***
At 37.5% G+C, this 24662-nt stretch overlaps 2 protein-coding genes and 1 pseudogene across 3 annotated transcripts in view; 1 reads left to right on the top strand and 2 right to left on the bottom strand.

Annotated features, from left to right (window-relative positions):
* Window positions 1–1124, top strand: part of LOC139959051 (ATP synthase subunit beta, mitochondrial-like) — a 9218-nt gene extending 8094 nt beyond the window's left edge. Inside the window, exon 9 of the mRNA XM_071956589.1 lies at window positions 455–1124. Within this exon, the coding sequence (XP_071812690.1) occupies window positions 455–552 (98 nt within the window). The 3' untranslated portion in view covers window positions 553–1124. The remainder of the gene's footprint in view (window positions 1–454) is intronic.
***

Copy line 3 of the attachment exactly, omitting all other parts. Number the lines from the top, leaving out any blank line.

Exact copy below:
* Window positions 1–1124, top strand: part of LOC139959051 (ATP synthase subunit beta, mitochondrial-like) — a 9218-nt gene extending 8094 nt beyond the window's left edge. Inside the window, exon 9 of the mRNA XM_071956589.1 lies at window positions 455–1124. Within this exon, the coding sequence (XP_071812690.1) occupies window positions 455–552 (98 nt within the window). The 3' untranslated portion in view covers window positions 553–1124. The remainder of the gene's footprint in view (window positions 1–454) is intronic.